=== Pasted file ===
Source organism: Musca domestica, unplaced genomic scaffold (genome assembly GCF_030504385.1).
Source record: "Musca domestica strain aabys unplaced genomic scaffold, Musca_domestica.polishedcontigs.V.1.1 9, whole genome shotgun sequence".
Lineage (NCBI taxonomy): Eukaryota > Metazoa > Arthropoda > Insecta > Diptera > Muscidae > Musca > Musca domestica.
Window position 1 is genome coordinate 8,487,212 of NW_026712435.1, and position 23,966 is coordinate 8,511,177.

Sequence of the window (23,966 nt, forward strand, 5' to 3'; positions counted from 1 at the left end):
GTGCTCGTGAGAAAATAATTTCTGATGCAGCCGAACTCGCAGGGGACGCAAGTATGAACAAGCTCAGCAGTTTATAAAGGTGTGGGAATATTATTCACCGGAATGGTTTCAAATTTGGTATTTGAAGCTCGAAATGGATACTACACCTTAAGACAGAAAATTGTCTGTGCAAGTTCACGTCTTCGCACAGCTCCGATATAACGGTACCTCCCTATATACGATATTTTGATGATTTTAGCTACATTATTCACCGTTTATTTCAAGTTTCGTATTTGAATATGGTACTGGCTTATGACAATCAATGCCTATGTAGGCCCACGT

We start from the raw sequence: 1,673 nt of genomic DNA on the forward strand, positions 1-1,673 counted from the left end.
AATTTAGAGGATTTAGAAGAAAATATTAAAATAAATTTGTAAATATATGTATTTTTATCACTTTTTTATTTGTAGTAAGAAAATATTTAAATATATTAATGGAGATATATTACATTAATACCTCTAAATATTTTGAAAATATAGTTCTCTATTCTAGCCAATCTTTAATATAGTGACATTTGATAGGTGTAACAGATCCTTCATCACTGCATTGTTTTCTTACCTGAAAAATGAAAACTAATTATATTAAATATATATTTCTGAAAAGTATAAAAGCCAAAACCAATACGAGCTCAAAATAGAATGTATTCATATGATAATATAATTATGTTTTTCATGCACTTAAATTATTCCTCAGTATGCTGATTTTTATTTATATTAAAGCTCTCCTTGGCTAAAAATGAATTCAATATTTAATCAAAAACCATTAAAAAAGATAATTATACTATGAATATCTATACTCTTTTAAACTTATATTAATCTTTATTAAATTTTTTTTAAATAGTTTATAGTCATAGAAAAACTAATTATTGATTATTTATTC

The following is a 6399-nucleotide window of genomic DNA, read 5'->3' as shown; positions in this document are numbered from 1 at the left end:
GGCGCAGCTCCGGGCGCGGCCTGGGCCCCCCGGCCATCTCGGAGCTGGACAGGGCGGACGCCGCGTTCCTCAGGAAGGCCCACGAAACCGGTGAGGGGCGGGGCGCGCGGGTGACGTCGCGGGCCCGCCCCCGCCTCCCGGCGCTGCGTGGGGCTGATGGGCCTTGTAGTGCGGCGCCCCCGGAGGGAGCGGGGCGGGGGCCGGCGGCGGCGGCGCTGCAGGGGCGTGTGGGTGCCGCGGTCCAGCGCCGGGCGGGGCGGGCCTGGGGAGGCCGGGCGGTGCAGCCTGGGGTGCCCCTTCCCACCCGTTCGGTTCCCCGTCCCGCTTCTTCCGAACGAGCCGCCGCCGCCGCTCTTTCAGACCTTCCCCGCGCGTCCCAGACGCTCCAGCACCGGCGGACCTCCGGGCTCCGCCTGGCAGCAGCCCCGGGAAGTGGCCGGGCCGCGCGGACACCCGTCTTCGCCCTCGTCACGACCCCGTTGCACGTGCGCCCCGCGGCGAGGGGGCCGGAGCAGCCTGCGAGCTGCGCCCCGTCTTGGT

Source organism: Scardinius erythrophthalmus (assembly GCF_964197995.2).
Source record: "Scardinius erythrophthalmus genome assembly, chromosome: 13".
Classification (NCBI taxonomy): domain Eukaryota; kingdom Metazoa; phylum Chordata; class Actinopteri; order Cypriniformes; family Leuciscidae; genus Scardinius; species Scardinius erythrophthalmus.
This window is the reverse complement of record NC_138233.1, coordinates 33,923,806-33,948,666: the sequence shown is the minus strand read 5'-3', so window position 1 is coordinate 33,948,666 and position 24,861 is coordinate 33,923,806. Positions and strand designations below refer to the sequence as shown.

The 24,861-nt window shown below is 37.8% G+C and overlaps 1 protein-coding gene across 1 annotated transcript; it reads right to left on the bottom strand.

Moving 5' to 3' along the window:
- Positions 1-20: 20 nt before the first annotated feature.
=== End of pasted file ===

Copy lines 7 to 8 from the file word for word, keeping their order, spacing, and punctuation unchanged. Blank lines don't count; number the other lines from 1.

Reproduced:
We start from the raw sequence: 1,673 nt of genomic DNA on the forward strand, positions 1-1,673 counted from the left end.
AATTTAGAGGATTTAGAAGAAAATATTAAAATAAATTTGTAAATATATGTATTTTTATCACTTTTTTATTTGTAGTAAGAAAATATTTAAATATATTAATGGAGATATATTACATTAATACCTCTAAATATTTTGAAAATATAGTTCTCTATTCTAGCCAATCTTTAATATAGTGACATTTGATAGGTGTAACAGATCCTTCATCACTGCATTGTTTTCTTACCTGAAAAATGAAAACTAATTATATTAAATATATATTTCTGAAAAGTATAAAAGCCAAAACCAATACGAGCTCAAAATAGAATGTATTCATATGATAATATAATTATGTTTTTCATGCACTTAAATTATTCCTCAGTATGCTGATTTTTATTTATATTAAAGCTCTCCTTGGCTAAAAATGAATTCAATATTTAATCAAAAACCATTAAAAAAGATAATTATACTATGAATATCTATACTCTTTTAAACTTATATTAATCTTTATTAAATTTTTTTTAAATAGTTTATAGTCATAGAAAAACTAATTATTGATTATTTATTC